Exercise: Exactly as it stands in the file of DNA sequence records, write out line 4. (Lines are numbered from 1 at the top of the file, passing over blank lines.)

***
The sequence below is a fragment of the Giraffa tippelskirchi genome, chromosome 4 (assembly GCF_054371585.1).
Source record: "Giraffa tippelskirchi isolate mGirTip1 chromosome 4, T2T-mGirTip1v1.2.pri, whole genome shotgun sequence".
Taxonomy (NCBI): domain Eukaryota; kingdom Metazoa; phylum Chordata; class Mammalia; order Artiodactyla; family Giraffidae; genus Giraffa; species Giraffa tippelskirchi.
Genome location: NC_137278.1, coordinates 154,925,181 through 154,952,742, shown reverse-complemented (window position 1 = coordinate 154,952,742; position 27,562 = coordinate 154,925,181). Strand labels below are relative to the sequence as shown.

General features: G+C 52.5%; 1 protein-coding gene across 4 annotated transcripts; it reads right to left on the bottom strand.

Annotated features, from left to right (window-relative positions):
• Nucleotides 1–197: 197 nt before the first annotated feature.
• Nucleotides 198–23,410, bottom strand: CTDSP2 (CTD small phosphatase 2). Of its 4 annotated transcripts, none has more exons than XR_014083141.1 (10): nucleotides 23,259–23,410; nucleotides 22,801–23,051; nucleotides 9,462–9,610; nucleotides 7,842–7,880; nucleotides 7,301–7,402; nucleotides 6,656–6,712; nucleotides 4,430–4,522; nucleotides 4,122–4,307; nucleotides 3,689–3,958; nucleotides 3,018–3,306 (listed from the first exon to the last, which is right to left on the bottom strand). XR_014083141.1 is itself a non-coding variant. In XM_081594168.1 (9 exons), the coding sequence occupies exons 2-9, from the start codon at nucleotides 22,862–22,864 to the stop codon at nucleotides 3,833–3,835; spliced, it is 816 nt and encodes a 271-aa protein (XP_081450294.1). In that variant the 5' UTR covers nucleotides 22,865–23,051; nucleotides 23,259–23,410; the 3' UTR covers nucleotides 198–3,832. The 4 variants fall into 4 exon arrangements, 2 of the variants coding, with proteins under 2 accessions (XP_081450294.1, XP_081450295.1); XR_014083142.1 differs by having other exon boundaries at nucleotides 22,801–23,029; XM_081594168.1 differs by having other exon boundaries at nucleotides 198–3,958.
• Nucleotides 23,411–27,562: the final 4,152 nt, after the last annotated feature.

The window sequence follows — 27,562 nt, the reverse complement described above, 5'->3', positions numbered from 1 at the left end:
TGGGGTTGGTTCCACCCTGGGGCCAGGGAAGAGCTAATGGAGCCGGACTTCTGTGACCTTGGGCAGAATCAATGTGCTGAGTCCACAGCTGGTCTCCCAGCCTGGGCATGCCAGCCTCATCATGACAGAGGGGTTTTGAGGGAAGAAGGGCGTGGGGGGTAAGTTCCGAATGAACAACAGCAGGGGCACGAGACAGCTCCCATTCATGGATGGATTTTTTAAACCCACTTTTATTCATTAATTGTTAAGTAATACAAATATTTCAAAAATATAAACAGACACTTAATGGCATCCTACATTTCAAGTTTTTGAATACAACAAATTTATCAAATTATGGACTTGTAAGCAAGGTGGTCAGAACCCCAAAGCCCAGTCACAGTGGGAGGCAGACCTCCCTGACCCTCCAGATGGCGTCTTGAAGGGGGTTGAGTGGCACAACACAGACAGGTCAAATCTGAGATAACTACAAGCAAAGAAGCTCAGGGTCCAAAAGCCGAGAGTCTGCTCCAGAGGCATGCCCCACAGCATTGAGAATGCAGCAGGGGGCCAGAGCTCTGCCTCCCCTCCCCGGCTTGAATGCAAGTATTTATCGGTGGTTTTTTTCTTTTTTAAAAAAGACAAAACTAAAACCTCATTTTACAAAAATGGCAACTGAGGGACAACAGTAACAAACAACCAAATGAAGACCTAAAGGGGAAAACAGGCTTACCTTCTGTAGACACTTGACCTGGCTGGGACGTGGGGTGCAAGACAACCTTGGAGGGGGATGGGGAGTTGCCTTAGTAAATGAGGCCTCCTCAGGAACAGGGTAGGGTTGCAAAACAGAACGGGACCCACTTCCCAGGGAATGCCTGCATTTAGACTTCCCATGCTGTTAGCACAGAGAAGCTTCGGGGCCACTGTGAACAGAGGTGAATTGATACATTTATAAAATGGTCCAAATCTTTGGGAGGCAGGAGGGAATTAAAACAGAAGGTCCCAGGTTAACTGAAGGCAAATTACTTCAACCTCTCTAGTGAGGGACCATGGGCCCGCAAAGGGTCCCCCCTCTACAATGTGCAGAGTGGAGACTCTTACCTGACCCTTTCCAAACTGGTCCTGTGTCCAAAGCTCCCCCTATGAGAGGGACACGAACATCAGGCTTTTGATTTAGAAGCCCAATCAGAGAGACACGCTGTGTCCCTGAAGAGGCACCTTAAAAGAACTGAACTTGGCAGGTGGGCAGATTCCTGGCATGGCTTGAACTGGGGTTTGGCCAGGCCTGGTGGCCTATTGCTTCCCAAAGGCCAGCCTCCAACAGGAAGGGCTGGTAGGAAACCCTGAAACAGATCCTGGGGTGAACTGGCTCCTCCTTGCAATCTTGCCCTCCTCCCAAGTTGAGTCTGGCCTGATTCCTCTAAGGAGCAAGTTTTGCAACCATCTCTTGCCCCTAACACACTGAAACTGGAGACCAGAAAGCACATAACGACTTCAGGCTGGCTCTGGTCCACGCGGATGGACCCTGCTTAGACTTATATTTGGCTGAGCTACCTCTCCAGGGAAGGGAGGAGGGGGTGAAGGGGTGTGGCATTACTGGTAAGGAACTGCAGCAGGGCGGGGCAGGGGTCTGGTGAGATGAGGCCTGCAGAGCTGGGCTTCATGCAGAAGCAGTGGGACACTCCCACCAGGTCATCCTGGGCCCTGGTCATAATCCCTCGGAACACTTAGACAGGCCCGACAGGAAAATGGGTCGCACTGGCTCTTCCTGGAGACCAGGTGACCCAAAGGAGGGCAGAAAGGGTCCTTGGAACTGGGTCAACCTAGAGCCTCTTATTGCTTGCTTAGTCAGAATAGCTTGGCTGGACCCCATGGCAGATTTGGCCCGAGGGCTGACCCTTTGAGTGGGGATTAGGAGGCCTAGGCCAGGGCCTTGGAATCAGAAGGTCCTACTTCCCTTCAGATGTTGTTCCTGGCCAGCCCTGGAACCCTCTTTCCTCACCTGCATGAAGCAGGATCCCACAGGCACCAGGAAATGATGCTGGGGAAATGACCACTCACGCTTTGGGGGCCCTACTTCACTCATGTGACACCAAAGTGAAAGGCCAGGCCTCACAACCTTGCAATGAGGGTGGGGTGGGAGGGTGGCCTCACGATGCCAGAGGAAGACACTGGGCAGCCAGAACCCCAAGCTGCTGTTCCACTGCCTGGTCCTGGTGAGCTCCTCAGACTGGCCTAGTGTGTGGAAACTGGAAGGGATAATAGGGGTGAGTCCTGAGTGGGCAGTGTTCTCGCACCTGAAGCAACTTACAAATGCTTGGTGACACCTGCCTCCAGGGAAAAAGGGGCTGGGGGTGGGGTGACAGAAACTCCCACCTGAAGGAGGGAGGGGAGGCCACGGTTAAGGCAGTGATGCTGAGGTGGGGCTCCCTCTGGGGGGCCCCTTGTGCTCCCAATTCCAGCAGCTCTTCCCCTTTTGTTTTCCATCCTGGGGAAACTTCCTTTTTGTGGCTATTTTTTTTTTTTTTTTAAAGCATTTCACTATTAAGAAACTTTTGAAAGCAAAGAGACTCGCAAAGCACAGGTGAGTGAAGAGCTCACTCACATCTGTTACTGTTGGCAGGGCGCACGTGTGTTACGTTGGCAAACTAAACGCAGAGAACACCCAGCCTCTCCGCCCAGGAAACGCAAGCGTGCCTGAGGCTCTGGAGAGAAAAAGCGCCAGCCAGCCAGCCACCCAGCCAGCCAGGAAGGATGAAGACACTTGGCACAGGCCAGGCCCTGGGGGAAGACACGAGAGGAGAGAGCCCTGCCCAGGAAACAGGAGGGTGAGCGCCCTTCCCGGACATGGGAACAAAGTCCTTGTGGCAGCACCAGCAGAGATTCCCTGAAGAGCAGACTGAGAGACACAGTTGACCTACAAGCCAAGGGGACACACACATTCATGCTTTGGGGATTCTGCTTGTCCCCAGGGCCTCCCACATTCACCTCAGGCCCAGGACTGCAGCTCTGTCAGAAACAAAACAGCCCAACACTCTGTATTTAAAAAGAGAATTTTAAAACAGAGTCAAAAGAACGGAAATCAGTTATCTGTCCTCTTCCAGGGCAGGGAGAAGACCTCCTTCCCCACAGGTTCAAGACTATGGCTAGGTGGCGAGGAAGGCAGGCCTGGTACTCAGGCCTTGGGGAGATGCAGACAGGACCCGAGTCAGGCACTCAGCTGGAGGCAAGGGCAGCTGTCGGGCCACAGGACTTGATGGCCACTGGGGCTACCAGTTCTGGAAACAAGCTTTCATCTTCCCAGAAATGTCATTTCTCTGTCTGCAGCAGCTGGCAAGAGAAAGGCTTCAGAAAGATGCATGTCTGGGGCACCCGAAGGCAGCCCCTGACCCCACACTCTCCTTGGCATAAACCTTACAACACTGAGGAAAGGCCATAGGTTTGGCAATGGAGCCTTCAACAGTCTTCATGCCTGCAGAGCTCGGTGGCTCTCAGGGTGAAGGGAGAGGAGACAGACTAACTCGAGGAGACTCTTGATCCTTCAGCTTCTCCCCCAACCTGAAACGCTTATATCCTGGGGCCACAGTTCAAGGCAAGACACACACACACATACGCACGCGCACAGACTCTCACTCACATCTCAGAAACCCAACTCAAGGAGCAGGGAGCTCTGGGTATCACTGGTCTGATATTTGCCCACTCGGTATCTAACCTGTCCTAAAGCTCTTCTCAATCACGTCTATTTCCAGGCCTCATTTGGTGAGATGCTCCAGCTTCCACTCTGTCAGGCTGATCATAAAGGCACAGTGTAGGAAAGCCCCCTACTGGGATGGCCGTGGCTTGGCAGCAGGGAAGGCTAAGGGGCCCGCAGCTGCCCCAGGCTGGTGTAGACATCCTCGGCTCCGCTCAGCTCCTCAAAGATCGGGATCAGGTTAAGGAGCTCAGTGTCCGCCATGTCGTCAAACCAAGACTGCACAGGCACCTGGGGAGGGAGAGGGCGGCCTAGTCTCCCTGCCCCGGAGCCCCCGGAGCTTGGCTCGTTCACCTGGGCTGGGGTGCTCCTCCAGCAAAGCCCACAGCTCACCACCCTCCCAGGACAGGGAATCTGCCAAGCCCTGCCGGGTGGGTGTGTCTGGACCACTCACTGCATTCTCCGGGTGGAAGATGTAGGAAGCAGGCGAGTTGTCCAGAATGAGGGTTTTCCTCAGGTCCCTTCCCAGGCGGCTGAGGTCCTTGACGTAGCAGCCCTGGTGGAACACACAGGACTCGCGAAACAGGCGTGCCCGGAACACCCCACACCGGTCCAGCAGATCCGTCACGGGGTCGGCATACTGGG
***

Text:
Genome location: NC_137278.1, coordinates 154,925,181 through 154,952,742, shown reverse-complemented (window position 1 = coordinate 154,952,742; position 27,562 = coordinate 154,925,181). Strand labels below are relative to the sequence as shown.